Being able to bring a fresh eye to the table is usually a priceless skill. Even if you have been there 2, 5, or 20 years. Sometimes you have that team player that sits back and says little, then suddenly, they present a slam dunk idea! What were they doing all this time? Taking a step back and listening, paying attention to both the verbal and non-verbal conversation. Reflecting on current capabilities / lessons learned and anticipating the needs of both the internal and external client resulting in the next winning move. This team player has more going on in the background than people give them credit for.

You must work at this valuable skill, and here are a few tips to get you started.

  1. Always practice good listening skills. If you are the type of person who always has the last word or says something negative about an idea, stop. This is a sub conscious power play. Relinquish the power and you will gain leadership. Trust. Influence. Show value in what the other person is saying. People love to be heard.
  2. Read on a regular basis. In addition to the work-related material, throw some fiction into the mix. If you don’t have actual role models of the leadership experience you want, fictional stories may be a great resource. Now, the sheer page volume of the reading material does not matter. Just challenge yourself to get bits and pieces of “take away” tips / methods. We all have limited time, don’t bog yourself down with an unrealistic “reading goal”. Just keep moving.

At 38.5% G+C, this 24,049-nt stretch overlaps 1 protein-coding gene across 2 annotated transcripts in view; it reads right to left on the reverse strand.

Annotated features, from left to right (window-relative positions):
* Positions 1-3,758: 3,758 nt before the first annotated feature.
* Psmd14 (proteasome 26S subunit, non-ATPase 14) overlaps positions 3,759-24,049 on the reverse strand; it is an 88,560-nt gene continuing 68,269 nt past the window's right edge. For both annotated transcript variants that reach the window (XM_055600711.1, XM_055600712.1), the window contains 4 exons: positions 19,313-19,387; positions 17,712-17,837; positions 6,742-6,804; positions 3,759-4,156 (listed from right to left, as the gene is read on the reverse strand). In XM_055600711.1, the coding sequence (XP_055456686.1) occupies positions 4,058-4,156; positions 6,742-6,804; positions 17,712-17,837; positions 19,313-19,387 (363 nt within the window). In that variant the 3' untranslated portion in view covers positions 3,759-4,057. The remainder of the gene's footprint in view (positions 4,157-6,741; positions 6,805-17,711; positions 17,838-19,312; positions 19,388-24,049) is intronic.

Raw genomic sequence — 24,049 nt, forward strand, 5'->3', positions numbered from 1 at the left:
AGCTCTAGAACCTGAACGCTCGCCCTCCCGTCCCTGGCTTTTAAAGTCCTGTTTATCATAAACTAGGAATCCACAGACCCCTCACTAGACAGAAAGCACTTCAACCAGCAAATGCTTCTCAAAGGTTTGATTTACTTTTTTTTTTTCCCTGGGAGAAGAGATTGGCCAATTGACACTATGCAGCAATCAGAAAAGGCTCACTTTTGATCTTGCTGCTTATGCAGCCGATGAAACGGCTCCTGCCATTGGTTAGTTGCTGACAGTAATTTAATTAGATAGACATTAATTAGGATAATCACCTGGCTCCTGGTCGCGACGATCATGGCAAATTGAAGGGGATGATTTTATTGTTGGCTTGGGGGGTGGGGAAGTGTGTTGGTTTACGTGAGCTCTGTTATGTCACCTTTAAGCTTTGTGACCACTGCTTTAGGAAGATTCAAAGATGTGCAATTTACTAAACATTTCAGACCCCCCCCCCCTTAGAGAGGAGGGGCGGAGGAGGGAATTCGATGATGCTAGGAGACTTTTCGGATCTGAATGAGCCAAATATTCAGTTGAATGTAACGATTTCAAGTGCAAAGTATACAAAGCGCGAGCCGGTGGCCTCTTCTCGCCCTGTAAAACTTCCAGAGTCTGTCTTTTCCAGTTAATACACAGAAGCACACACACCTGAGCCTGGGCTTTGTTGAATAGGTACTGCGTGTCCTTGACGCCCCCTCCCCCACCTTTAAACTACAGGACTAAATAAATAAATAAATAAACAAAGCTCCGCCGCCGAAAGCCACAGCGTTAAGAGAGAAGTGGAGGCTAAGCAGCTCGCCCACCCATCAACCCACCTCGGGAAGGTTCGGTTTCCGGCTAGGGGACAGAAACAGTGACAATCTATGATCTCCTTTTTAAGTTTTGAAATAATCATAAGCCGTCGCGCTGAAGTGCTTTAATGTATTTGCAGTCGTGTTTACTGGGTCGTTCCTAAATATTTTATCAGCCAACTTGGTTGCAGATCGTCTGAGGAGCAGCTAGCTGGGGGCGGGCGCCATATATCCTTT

3. Cross training. You don’t always need a Lessons Learned formal meeting to see areas in need of improvement. Here are two benefits of Cross Training.

    It’s a great way to identify areas where change can help the bottom line. How? It forces you to ask the question “why”. Why are we doing this? Who benefits from this? If the person does not know the answer, heads up, this is most likely an area where the process is ready for reexamination. And through your reading knowledge you may see an application for new techniques / technology that could be integrated into the activity and help everyone! A World Cup winning moment!

    It’s also a method for gaining insight to the needs of your colleague (your internal customer).

The CDFA process is an excellent foundation for all three tools, especially cross training. The exposure to other portions of the business team is a great insight when dealing with multi-department issues. This enhanced understanding (of Project Management, HR, Administration, Marketing, Finance) gives you an upper hand when reaching out to your internal customer. In addition to your professional experience, SDA provides a boat load of information meant to supplement and support your work experience and knowledge base.

Hopefully these three tools (listening, reading, and cross training) will help you bring fresh insight to your next meeting.

 

 

 

This week’s Talking Tuesday is recommended by: SDA Dallas, Sherie Russell

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